Every Heart a Doorway is a much-anticipated YA novella about a magical boarding school for girls who've returned from adventures in fantastical worlds. Seanan McGuire, who also writes as Mira Grant, is known for writing original, quirky, fun novels, filled with witty characters who have snappy repartee. A bit like the original Scooby Gang in Buffy.
Right from the first glimpse of the cover, there's a sense that Every Heart a Doorway is aiming higher than usual. Seanan McGuire's stories are always fun and fast-paced, but this time, there's a sense that the author is not just aiming to entertain, but to write something memorable and touching and meaningful.
The premise interrogates common fantasy tropes the same way that, for example, The Rest of Us Just Live Here does. There's a real, intelligent engagement with the trope, taking the premise quite seriously. Many of the most iconic stories about kids entering fantasy worlds have young girls on the cusp of puberty / adulthood as their protagonists. (A fact which has inspired other authors to write pornography about these travelling girls). Unsurprisingly, one of the questions the story handles is the why and wherefore of this pattern. What does it say about our societies, and what does it say about girls?
But it wouldn't be a Seanan McGuire story if it just focused on meta-analysis and literary critique. Every Heart a Doorway is many things, but its plot engine is a serial killer murder mystery. You barely get time to adjust to this unique school and its memorable residents before gruesome murders start to occur. At the same time, our young characters grapple with issues of sexuality, asexuality and trans-sexuality, romance and love. Plus, of course, the all-consuming longing to find their ways back to those magical worlds where they found, temporarily, a real home for their true selves...
Every teenager in the story is quite self-absorbed, so when murders do occur, they do not grieve as much as I first expected. As much as the cover and title hint at a deep and emotive story, it turns out that these magical travellers are not quite able to connect with others. Their main motive in trying to solve the murders isn't justice, nor even their own safety, but preserving the independence of their school, so they can continue to have this friendly safe space to recover from the trauma of separation from their worlds. Survival is a secondary consideration. Justice does not feature at all. Perhaps the somewhat shallow connections between characters appear this way because our main protagonist is a goth girl who has only just returned from her fantasy world, and whose every instinct is to stand by, to be removed, to be background. She's completely uncomfortable about being dragged into the centre of a story. There are hints that other characters have stronger connections, but even so, there is a sense of hollowness about many of them: they may have returned from their worlds, but they have not returned unscathed.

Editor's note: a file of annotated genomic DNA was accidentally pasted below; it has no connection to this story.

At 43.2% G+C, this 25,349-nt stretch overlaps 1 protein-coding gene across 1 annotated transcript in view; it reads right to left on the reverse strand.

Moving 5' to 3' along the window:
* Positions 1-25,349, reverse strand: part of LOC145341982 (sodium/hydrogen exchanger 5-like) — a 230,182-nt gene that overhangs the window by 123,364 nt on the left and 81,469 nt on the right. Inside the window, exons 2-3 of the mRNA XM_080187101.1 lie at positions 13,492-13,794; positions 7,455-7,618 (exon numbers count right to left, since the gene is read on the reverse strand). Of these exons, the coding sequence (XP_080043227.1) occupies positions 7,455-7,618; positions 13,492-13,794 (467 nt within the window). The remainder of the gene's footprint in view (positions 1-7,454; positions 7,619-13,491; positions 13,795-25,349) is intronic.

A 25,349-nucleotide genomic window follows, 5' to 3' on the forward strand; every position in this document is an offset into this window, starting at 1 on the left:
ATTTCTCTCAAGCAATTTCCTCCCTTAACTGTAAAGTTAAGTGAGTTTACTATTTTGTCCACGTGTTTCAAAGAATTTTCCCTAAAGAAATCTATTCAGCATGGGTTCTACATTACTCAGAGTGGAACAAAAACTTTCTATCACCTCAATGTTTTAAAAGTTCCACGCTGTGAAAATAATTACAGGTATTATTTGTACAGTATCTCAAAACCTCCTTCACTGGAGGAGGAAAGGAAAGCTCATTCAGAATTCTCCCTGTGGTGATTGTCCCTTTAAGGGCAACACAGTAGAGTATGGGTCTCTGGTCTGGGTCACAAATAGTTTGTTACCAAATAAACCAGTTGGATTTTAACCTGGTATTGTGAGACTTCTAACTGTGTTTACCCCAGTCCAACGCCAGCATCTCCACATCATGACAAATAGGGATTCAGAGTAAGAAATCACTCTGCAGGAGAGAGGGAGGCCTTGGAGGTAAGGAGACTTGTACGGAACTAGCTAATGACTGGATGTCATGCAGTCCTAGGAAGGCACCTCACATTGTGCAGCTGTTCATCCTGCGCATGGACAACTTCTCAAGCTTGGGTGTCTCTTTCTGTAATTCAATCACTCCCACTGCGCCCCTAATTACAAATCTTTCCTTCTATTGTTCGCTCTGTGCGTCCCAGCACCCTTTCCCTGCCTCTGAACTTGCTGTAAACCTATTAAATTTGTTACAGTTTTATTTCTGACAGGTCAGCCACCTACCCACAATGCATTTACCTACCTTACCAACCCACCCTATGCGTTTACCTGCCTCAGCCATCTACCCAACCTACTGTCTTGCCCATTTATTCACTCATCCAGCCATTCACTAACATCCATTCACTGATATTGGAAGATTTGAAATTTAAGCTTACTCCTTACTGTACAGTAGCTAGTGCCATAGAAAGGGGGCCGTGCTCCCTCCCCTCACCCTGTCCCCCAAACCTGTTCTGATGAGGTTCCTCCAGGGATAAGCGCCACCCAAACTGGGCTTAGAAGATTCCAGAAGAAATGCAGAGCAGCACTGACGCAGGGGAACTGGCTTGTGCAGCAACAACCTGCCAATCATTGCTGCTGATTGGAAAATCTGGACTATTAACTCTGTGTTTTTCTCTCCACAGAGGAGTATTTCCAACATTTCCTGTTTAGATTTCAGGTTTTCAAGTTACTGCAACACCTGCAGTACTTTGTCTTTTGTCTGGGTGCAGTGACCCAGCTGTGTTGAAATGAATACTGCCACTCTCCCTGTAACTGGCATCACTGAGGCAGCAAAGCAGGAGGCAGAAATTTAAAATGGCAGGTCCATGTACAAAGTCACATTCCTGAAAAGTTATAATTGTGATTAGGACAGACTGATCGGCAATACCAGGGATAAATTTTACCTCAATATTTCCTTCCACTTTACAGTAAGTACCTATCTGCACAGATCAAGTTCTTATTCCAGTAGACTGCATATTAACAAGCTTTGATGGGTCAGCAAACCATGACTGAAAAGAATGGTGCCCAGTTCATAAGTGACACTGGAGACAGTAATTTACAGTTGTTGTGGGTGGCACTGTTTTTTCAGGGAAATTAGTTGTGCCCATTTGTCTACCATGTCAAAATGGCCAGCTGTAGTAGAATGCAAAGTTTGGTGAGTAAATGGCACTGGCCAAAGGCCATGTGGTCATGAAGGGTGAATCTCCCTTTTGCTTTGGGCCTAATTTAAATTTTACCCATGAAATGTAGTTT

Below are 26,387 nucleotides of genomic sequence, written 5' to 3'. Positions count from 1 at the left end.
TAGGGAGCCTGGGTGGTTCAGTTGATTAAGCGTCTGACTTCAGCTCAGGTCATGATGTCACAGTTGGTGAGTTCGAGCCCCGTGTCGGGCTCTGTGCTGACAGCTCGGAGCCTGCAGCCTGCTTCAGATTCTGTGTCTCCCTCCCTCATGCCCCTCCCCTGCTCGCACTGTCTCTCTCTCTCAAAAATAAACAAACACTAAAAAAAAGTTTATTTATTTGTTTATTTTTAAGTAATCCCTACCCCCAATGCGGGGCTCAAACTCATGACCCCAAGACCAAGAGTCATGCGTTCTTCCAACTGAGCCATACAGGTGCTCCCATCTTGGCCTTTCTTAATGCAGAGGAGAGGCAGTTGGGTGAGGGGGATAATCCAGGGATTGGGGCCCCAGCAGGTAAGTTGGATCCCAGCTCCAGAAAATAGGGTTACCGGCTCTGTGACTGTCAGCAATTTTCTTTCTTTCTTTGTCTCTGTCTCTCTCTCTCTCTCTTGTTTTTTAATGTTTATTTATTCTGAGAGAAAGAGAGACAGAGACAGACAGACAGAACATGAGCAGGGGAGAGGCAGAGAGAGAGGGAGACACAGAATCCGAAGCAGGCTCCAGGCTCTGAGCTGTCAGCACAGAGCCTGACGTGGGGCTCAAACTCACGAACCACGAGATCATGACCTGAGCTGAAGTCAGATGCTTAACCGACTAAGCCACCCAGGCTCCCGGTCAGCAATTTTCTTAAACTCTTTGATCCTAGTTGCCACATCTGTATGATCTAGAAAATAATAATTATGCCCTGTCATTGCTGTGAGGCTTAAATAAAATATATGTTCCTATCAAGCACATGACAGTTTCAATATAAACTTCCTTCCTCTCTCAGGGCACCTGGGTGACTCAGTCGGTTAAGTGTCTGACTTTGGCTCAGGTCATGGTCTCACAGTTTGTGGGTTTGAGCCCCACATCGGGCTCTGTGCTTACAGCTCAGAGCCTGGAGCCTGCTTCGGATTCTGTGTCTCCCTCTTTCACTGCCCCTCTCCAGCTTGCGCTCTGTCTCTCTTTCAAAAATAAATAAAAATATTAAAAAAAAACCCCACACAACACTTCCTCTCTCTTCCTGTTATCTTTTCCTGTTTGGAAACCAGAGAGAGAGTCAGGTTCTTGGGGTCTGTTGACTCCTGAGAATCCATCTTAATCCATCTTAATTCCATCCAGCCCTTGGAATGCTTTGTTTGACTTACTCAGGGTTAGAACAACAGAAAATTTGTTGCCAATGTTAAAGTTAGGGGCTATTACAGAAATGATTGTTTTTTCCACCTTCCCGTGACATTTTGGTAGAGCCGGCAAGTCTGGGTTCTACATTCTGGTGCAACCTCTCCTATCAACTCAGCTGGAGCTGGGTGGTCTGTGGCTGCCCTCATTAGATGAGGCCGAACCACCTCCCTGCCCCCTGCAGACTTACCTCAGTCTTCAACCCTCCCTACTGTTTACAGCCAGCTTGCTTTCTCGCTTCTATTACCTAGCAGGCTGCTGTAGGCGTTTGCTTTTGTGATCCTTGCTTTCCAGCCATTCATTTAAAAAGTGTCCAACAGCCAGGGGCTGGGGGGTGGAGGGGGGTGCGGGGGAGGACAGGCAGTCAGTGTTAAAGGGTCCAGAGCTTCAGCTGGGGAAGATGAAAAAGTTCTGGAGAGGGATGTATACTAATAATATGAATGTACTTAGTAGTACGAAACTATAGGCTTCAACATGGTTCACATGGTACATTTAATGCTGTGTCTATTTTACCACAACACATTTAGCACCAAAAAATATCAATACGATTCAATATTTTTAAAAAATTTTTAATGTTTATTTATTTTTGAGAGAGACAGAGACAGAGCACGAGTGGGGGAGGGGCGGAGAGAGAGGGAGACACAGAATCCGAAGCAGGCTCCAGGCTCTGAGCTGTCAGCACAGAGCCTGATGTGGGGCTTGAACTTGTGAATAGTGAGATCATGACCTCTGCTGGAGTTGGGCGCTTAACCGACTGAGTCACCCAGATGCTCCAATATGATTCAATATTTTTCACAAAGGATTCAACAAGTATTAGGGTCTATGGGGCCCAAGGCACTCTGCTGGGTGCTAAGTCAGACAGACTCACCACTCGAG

Every Heart a Doorway is a story of longing, of not belonging, of friendship, of adolescence, and of murder. It's a novella that packs more ideas in its short length than many a full-length novel, while keeping the reader entertained with witty repartee and fast prose. Its main flaw is that it is far too quick: as a reader I wanted to spend more time in this world with these characters. I wanted the immersion to be richer, longer-lasting, deeper.